Today is the last day of the 2013 legislative session, and state lawmakers are busy passing bills before the midnight deadline.
As of mid-afternoon, lawmakers had reached a compromise on the signature bill of the session, ethics reform. It would cap lobbyists’ gifts to lawmakers at $75 per expenditure. The Senate had been pushing for a $100 cap, while the House had favored banning all gifts to individual lawmakers.
"Sometimes you just have differences of opinions with people, and sometimes it's more important that you do something rather than nothing," said House Speaker David Ralston, a Blue Ridge Republican. "We've moved the ball down the field. For the first time, we do have a limitation on spending — and I think that's important."
As of 3 p.m., the bill hadn't come up for a vote in either chamber. Lawmakers in the House and the Senate will need to officially agree to the changes before it heads to Gov. Nathan Deal for his signature.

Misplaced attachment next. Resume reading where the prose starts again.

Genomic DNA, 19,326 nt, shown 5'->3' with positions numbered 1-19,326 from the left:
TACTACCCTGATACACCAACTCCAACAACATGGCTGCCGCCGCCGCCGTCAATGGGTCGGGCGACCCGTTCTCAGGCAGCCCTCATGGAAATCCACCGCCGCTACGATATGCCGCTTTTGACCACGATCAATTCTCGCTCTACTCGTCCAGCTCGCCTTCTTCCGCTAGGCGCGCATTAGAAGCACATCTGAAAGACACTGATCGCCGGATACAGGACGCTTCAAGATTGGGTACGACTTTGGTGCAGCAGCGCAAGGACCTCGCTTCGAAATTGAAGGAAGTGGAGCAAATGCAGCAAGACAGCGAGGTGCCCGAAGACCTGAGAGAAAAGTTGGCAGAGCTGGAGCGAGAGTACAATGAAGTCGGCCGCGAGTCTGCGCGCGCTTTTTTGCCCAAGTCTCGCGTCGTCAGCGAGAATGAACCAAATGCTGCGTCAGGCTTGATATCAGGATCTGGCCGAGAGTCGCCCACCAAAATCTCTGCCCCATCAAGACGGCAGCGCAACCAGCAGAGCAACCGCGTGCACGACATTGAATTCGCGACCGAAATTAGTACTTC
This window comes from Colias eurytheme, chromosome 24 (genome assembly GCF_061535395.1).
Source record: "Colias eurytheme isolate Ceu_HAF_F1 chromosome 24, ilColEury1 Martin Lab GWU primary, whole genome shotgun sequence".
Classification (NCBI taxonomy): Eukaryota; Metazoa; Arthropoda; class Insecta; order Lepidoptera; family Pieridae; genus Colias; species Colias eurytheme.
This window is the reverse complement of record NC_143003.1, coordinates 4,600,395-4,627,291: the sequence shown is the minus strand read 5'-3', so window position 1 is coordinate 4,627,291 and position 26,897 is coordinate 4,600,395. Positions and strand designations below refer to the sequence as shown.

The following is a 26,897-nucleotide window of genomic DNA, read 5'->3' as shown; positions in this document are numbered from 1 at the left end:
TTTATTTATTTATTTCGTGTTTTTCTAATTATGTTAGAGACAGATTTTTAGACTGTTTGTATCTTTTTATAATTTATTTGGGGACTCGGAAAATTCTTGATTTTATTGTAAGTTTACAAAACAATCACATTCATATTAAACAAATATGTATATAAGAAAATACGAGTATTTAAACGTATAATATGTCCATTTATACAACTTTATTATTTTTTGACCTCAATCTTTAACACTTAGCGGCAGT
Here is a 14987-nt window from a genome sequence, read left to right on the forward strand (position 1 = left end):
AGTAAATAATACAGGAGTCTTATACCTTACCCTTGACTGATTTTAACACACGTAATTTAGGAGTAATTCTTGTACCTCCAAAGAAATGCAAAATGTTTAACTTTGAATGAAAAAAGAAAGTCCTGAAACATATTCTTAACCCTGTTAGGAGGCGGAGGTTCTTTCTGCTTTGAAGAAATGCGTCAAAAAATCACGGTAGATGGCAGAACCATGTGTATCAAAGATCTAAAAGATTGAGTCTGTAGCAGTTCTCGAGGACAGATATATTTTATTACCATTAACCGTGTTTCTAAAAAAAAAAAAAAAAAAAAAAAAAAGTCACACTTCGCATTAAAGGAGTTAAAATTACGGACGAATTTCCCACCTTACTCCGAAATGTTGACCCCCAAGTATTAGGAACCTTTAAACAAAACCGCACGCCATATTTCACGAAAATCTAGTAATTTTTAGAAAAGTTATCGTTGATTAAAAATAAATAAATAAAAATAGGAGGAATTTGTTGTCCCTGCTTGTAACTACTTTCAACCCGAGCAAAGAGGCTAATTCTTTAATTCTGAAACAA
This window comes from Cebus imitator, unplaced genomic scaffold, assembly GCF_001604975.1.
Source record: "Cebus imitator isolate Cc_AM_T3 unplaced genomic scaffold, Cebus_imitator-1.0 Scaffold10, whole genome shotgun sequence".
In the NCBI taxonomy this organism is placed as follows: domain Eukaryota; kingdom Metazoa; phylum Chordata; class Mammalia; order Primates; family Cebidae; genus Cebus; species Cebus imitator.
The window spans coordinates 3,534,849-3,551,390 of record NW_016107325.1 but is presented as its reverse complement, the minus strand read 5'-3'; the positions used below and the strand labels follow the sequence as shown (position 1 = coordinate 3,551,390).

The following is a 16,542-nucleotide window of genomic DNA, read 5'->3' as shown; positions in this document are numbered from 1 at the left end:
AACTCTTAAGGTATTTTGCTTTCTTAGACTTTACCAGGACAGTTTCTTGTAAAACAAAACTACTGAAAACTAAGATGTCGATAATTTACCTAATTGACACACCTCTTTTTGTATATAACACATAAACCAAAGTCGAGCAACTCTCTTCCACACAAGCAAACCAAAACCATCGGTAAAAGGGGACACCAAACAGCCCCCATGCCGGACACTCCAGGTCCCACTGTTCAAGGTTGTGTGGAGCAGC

Legislators in both chambers have also agreed on a bill that would give the state a handle on video lottery terminals found in gas stations and other places. The amended bill would give more control to local authorities in regulating the machines, which award non-cash prizes.
Gov. Nathan Deal, who backs the measure, has made it a priority to crack down on the machines’ illegal payouts.
Lawmakers will also have to vote on the 2014 budget. They hammered out some small differences during lunch, and Ralston said he expected them to vote on the $19 billion spending plan late afternoon or early evening.
The budget largely spares K-12 education from budget cuts, while many state agencies will see slight cuts. The pre-kindergarten school year will be expanded, as will HOPE grants for technical college students.
Deal has called for cutting payment rates to health care providers treating Medicaid patients. Lawmakers rejected that idea.
As yet, they’ve not been able to come to an agreement on a measure that would loosen restrictions on where licensed gun owners can carry firearms.
The last day of the 40-day session, known as Sine Die, is often hectic, with lawmakers and lobbyists wheeling and dealing into the final hours of the night.